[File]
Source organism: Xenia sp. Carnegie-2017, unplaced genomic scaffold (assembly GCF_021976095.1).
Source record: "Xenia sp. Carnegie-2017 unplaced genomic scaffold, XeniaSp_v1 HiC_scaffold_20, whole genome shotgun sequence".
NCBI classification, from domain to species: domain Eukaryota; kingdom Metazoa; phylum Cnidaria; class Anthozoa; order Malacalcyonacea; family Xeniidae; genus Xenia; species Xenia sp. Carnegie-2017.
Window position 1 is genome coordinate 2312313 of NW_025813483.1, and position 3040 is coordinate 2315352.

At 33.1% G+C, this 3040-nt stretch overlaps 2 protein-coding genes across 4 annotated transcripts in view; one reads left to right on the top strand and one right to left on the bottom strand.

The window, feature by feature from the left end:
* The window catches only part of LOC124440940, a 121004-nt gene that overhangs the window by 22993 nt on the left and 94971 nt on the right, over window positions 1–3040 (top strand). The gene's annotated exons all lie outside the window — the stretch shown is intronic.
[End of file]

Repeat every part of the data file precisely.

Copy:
Source organism: Xenia sp. Carnegie-2017, unplaced genomic scaffold (assembly GCF_021976095.1).
Source record: "Xenia sp. Carnegie-2017 unplaced genomic scaffold, XeniaSp_v1 HiC_scaffold_20, whole genome shotgun sequence".
NCBI classification, from domain to species: domain Eukaryota; kingdom Metazoa; phylum Cnidaria; class Anthozoa; order Malacalcyonacea; family Xeniidae; genus Xenia; species Xenia sp. Carnegie-2017.
Window position 1 is genome coordinate 2312313 of NW_025813483.1, and position 3040 is coordinate 2315352.

At 33.1% G+C, this 3040-nt stretch overlaps 2 protein-coding genes across 4 annotated transcripts in view; one reads left to right on the top strand and one right to left on the bottom strand.

The window, feature by feature from the left end:
* The window catches only part of LOC124440940, a 121004-nt gene that overhangs the window by 22993 nt on the left and 94971 nt on the right, over window positions 1–3040 (top strand). The gene's annotated exons all lie outside the window — the stretch shown is intronic.